Snow, D. W. 1971. Evolutionary aspects of fruit‐eating by birds. Ibis 113: 194-202.
Solomon, M. 1949. The natural control of animal populations. The Journal of Animal Ecology 18: 1-35.
Sridhar, H., et al. 2009. Why do birds participate in mixed-species foraging flocks? A large-scale synthesis. Animal Behaviour 78: 337-347.
Stapanian, M. A. 1982. Evolution of fruiting strategies among fleshy‐fruited plant species of eastern Kansas. Ecology 63: 1422-1431.
Stephens, P. A., et al. 2003. Predicting the response of farmland bird populations to changing food supplies. Journal of Applied Ecology 40: 970-983.
Stevenson, P. R. and I. N. Vargas. 2008. Sample size and appropriate design of fruit and seed traps in tropical forests. Journal of Tropical Ecology 24: 95-105.
Stiles, E. W. 1980. Patterns of fruit presentation and seed dispersal in bird-disseminated woody plants in the eastern deciduous forest. The American Naturalist 116: 670-688.
Stillman, R. and V. Simmons. 2006. Predicting the functional response of a farmland bird. Functional Ecology 20: 723-730.

Tamboia, T., et al. 1996. An evaluation of vertebrate seed dispersal syndromes in four species of black nightshade (Solanum sect. Solanum). Oecologia 107: 522-532.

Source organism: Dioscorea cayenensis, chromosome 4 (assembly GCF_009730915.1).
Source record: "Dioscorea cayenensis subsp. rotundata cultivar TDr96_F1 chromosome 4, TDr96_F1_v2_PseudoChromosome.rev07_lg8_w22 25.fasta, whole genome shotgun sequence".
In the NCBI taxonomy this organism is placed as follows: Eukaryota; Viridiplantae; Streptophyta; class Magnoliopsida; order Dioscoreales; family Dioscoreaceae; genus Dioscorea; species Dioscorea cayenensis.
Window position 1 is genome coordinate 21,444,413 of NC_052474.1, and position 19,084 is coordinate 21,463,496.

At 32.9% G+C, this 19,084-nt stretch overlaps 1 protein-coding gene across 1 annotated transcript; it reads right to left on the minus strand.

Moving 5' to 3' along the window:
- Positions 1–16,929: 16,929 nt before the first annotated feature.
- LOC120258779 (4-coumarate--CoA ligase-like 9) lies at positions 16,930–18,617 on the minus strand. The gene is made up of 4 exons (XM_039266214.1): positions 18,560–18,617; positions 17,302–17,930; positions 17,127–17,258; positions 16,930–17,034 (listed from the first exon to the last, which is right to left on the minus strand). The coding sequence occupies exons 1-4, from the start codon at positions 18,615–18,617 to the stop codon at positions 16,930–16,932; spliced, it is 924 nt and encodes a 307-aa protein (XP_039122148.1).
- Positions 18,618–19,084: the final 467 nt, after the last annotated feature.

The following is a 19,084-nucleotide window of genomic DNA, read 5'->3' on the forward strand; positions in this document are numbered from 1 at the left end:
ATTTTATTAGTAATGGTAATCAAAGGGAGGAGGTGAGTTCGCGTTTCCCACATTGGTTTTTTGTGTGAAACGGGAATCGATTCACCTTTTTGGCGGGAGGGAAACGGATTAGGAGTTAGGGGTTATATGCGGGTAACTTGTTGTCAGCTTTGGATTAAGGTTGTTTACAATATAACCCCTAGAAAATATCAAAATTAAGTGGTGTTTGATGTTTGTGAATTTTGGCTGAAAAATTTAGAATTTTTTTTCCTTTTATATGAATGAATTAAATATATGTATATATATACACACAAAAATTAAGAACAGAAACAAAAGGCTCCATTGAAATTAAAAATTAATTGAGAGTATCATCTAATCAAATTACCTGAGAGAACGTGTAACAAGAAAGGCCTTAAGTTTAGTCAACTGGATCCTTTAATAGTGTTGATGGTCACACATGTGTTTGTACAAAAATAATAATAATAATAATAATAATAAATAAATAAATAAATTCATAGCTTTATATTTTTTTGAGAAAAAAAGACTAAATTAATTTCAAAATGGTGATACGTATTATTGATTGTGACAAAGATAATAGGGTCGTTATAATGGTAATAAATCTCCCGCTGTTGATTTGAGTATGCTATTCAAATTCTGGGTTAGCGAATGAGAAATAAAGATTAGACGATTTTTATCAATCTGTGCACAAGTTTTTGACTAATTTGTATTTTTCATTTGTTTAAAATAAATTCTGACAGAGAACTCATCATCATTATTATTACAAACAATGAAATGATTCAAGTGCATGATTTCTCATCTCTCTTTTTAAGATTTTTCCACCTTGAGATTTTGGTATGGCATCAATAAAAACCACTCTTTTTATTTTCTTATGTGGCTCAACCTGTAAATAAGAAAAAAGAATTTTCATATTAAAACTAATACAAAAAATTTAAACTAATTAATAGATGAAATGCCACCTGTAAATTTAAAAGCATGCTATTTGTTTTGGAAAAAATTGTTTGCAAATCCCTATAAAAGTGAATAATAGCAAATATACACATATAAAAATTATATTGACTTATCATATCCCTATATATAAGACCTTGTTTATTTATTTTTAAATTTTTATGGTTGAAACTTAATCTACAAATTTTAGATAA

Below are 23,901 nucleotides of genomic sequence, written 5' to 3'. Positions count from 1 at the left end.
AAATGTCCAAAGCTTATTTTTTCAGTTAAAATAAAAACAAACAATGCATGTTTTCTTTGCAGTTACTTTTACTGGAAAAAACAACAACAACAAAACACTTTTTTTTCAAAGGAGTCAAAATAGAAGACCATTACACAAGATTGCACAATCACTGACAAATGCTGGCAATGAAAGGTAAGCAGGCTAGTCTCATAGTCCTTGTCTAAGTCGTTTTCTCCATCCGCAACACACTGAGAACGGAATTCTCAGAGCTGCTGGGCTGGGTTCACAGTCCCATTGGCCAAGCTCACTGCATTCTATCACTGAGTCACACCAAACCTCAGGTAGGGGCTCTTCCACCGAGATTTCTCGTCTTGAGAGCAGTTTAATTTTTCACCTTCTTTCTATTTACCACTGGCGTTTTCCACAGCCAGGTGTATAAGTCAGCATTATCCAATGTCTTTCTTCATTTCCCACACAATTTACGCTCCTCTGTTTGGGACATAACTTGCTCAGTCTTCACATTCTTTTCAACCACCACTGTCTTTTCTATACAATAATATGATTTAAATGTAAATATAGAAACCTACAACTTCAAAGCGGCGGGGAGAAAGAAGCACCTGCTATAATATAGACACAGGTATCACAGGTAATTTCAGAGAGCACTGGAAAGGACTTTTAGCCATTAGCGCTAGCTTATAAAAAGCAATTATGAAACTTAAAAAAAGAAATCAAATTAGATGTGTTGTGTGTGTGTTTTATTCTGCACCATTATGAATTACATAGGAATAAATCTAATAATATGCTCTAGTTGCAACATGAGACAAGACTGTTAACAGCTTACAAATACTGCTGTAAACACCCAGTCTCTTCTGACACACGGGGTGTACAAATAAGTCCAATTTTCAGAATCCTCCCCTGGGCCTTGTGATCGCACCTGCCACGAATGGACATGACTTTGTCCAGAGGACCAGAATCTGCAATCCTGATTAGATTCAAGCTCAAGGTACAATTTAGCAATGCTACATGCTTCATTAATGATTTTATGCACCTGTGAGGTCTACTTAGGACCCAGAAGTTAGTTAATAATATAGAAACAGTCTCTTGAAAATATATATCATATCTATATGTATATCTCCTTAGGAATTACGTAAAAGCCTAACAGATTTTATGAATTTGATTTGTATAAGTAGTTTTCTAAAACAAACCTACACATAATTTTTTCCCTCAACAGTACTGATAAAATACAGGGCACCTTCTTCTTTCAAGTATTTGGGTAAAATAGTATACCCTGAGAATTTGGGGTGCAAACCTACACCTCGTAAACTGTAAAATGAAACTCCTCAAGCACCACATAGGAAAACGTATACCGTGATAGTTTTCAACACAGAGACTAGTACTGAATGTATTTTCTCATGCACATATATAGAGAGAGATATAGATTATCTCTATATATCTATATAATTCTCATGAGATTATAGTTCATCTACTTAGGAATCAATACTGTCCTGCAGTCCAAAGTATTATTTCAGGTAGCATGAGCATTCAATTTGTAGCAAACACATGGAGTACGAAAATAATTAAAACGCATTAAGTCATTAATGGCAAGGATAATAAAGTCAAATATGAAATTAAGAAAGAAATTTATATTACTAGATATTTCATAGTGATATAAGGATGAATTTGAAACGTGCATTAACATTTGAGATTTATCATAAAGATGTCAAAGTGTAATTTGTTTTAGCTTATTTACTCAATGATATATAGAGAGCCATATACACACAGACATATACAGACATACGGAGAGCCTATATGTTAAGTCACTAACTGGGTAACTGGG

Tellería, J. L., et al. 2013. Migratory and resident Blackcaps Sylvia atricapilla wintering in southern Spain show no resource partitioning. Ibis 155: 750-761.
Terborgh, J. and J. M. Diamond. 1970. Niche overlap in feeding assemblages of New Guinea birds. The Wilson Bulletin 82: 29-52.
Terborgh, J., et al. 2008. Tree recruitment in an empty forest. Ecology 89: 1757-1768.
Thompson, J. N. and M. F. Willson. 1979. Evolution of temperate fruit/bird interactions: phenological strategies. Evolution 33: 973-982.
Valone, T. J. and J. J. Templeton. 2002. Public information for the assessment of quality: a widespread social phenomenon. Philosophical Transactions of the Royal Society of London B: Biological Sciences 357: 1549-1557.
Van Bael, S. A., et al. 2003. Birds defend trees from herbivores in a Neotropical forest canopy. Proceedings of the National Academy of Sciences 100: 8304-8307.
Van der Pijl, L. 1982. Principles of dispersal. Springer, Berlin, Germany.